identified the OTA as an important member of a collabora- both students and faculty (Maxwell & Wilkerson, 1990;
tive health team. Similarly, Blechert, Christiansen, and Kari Norman & Schmidt, 1992; Solomon, 1994; Steinert, 2004).
(1993) have discussed the importance of teamwork and team Visschers-Pleijers et al. (2006) have suggested that PBL
building for the effective delivery of occupational therapy approaches are consistent with the theory and research on col-
services. Roberts (2000) defines collaboration as the ability laborative learning. Salvatori (1999) concluded that “learning
“to work together, act jointly and cooperate” (p. 4). Key char- in a student-centred, problem-based curriculum constitutes
acteristics of collaborative practice are similar to those of ‘meaningful occupation’ for occupational therapy students”
effective teamwork and include a common purpose, profes- (p. 207). The role of the PBL tutor or facilitator is primarily to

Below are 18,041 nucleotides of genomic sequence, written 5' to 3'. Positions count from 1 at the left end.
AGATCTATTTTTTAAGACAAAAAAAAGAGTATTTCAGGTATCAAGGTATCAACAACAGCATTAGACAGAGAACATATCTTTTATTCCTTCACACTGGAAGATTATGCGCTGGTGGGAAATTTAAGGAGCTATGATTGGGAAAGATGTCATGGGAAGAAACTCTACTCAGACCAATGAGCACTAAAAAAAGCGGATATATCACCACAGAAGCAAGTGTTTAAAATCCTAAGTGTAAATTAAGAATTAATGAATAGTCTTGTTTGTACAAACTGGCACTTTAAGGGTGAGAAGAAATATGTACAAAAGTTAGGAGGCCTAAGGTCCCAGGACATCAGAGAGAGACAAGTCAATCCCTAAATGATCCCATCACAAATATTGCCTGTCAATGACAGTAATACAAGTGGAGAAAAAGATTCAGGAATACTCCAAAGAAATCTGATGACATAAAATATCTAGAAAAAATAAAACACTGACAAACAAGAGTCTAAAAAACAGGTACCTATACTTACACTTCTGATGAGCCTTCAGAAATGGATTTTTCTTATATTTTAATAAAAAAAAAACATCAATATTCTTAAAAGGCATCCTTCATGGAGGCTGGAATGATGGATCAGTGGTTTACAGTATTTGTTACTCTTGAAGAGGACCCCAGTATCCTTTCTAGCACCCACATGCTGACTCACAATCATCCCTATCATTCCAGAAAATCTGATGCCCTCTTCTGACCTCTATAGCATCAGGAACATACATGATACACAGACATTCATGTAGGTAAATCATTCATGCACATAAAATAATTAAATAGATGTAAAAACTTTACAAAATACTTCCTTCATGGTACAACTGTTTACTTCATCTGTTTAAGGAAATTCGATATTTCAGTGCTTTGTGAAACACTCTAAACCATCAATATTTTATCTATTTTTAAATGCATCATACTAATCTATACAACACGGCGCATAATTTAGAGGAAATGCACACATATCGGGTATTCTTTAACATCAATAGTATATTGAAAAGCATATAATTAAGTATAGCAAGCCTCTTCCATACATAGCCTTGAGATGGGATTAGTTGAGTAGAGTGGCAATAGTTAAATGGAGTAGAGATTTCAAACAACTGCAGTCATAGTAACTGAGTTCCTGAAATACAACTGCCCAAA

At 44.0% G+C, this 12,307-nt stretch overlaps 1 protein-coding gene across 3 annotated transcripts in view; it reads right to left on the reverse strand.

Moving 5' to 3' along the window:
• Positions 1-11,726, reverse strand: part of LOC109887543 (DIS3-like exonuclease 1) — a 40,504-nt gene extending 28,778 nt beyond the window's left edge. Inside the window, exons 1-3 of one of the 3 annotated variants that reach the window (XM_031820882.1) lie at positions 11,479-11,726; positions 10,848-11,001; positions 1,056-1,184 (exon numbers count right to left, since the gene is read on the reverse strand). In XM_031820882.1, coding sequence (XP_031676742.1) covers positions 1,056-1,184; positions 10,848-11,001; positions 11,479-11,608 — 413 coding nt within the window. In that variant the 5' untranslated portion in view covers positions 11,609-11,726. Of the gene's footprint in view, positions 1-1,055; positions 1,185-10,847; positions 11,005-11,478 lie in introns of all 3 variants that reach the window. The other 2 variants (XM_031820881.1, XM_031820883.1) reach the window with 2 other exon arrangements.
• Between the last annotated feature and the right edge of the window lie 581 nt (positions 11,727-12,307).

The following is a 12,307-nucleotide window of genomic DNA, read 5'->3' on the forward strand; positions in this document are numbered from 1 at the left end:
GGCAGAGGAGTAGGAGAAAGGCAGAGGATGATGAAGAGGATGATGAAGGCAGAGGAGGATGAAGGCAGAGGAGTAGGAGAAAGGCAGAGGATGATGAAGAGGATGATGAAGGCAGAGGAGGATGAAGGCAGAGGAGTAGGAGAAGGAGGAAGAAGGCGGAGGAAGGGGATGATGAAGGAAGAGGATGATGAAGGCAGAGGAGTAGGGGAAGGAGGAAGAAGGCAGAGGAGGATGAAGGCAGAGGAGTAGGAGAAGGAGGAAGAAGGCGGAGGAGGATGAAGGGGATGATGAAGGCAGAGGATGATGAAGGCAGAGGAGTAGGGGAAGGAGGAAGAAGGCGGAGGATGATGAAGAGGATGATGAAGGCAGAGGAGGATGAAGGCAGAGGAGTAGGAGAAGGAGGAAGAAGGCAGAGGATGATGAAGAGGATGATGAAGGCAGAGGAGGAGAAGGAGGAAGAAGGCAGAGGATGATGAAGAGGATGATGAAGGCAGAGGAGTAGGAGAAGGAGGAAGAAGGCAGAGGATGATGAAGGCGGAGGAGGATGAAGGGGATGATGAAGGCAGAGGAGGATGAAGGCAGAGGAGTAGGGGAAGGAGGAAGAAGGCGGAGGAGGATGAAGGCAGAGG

sional competence, interpersonal skills, trust and respect, ask questions, promote problem solving and critical thinking,
effective communication, shared decision making, and a facilitate discussion among group members, and manage
shared value of interdependence (Hayden-Sloane, Mickan & interpersonal or conflict issues rather than lecturing, dissem-
Rodger; Rainville, Blechert, Christiansen, & Kari, 2005). In a inating information, and answering “content-related” ques-
qualitative study of 22 pairs of OT and OTA teams, Dillon tions as in the traditional role of teacher (Baptiste, 2003;
(2001) concluded that “effective intraprofessional relation- Barrows & Tamblyn, 1980). Tremblay, Tryssenaar, and Jung
ships enhance the quality of occupational therapy services (2001) have suggested that the role of the tutor is to act as a
provided” (p. 1). guide and an advocate, “challenging students to explore
depths and set standards of achievement” (p. 565).
Collaborative learning
Fieldwork experiences have long been used and highly valued Support from the
to bridge the gap between classroom preparation and entry to interprofessional literature
practice for both professional-level and assistant-level The rationale for more interprofessional education in the
students in occupational therapy. Blechert and Christiansen preparation of health care providers can also be used to